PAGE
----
When tracking macros the only reason you track, is to make sure that you are staying on track to reach the goal that you have set.  You don’t track your numbers to be better than anyone else. You do it to make yourself better and to become the person you want to be.  As Christians, we should have an idea of how we should live our lives and how we should treat each other.  Jesus tells us that he is the way...and living a life as he prescribed is the only way to live a spiritually healthy life.  We just celebrated Easter, a day that changed all others, as it gave us a new beginning.  Paul tells us that we are no longer a slave to sin, but a new creation, the old is gone, and the new is here!

Today is a new day.  We have 24 hours to do the best we can.  If we mess up, which we will, the good news is tomorrow is a new day.  So the question we have to ask ourselves is,  will we continue to hold on to things in the past or live into the newness that we have as Easter people?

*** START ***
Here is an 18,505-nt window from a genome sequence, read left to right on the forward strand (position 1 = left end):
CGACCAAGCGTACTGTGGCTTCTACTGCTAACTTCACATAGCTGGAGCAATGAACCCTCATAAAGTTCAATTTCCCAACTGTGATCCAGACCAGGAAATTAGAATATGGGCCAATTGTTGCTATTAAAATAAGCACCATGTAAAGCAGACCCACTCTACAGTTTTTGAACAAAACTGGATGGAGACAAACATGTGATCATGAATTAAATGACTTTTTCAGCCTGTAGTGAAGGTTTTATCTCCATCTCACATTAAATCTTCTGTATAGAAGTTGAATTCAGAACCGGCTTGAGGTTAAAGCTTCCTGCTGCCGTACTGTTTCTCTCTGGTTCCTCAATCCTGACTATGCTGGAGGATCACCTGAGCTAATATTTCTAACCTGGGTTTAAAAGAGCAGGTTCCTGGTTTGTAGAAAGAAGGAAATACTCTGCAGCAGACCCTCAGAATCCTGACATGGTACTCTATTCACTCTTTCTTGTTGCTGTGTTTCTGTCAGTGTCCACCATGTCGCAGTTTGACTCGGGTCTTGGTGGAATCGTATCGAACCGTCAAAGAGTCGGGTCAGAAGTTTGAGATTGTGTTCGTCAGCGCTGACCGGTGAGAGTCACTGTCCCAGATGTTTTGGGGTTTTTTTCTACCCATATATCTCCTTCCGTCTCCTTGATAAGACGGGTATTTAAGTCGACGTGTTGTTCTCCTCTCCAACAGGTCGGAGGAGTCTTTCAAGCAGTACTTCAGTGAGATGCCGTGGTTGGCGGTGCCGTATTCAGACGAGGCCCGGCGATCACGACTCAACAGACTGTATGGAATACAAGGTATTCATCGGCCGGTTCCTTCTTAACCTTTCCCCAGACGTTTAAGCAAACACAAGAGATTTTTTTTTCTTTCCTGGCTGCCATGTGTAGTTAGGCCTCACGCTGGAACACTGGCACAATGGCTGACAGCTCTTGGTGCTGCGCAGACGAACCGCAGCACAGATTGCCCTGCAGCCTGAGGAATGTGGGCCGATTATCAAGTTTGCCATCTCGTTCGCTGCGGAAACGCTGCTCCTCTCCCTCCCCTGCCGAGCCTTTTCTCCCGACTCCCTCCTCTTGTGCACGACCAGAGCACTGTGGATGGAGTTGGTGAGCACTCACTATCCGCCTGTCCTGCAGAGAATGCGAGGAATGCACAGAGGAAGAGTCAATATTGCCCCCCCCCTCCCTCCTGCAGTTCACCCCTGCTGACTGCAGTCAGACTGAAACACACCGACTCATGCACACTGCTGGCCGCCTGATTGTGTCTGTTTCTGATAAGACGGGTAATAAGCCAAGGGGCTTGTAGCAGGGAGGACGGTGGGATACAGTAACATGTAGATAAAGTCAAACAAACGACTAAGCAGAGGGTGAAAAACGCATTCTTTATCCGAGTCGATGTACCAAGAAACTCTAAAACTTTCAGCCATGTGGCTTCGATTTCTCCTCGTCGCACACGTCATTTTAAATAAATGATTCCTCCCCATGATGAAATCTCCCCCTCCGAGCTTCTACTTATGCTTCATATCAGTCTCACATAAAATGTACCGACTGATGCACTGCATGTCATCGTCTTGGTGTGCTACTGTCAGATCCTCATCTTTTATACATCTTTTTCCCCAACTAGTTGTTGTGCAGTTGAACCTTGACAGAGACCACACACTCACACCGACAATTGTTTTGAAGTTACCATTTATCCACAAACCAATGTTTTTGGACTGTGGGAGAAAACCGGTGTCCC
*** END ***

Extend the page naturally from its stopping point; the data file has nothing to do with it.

MusicTree_blog_image.gif

Fifteen years ago I studied music at a uniquely international school, the Conservatorium van Amsterdam in the Netherlands. The students came from the US, Canada, Mexico, Columbia, Argentina, Portugal, Lithuania, Ukraine, Russia, Uzbekistan, Thailand, Australia, New Zealand, South Korea, India, Afghanistan, Iran, etc. Some of us spoke English well, and some not so much; some had strong accents that were hard to understand. I especially remember one day when we met to rehearse a piece by Johann Sebastian Bach with a large choir and orchestra. When the conductor lifted her hands and we played the first measure, all language barriers disappeared. We sounded like one voice, as if we spoke the same language, thanks to our common ability to decipher the musical score and to translate it into beautiful sound.